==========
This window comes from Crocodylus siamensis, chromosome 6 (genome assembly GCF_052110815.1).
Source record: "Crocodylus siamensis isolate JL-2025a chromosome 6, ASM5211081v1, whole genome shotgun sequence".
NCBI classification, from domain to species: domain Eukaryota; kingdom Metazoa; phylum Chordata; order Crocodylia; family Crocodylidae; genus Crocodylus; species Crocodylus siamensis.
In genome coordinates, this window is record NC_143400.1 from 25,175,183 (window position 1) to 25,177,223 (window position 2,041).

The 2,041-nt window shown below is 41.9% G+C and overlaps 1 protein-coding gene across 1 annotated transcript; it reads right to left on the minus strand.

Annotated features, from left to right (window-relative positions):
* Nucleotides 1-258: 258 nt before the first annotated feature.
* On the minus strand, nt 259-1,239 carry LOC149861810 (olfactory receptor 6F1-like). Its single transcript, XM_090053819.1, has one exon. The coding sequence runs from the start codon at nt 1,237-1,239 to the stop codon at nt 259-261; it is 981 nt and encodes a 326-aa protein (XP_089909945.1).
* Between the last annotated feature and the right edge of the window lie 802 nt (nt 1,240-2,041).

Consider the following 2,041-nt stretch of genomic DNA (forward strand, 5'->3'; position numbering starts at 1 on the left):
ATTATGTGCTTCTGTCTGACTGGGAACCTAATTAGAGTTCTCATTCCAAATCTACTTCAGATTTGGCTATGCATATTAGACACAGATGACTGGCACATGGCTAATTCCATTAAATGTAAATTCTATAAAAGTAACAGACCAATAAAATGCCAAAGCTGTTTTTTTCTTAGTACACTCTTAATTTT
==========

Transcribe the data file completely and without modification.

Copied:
This window comes from Crocodylus siamensis, chromosome 6 (genome assembly GCF_052110815.1).
Source record: "Crocodylus siamensis isolate JL-2025a chromosome 6, ASM5211081v1, whole genome shotgun sequence".
NCBI classification, from domain to species: domain Eukaryota; kingdom Metazoa; phylum Chordata; order Crocodylia; family Crocodylidae; genus Crocodylus; species Crocodylus siamensis.
In genome coordinates, this window is record NC_143400.1 from 25,175,183 (window position 1) to 25,177,223 (window position 2,041).

The 2,041-nt window shown below is 41.9% G+C and overlaps 1 protein-coding gene across 1 annotated transcript; it reads right to left on the minus strand.

Annotated features, from left to right (window-relative positions):
* Nucleotides 1-258: 258 nt before the first annotated feature.
* On the minus strand, nt 259-1,239 carry LOC149861810 (olfactory receptor 6F1-like). Its single transcript, XM_090053819.1, has one exon. The coding sequence runs from the start codon at nt 1,237-1,239 to the stop codon at nt 259-261; it is 981 nt and encodes a 326-aa protein (XP_089909945.1).
* Between the last annotated feature and the right edge of the window lie 802 nt (nt 1,240-2,041).

Consider the following 2,041-nt stretch of genomic DNA (forward strand, 5'->3'; position numbering starts at 1 on the left):
ATTATGTGCTTCTGTCTGACTGGGAACCTAATTAGAGTTCTCATTCCAAATCTACTTCAGATTTGGCTATGCATATTAGACACAGATGACTGGCACATGGCTAATTCCATTAAATGTAAATTCTATAAAAGTAACAGACCAATAAAATGCCAAAGCTGTTTTTTTCTTAGTACACTCTTAATTTT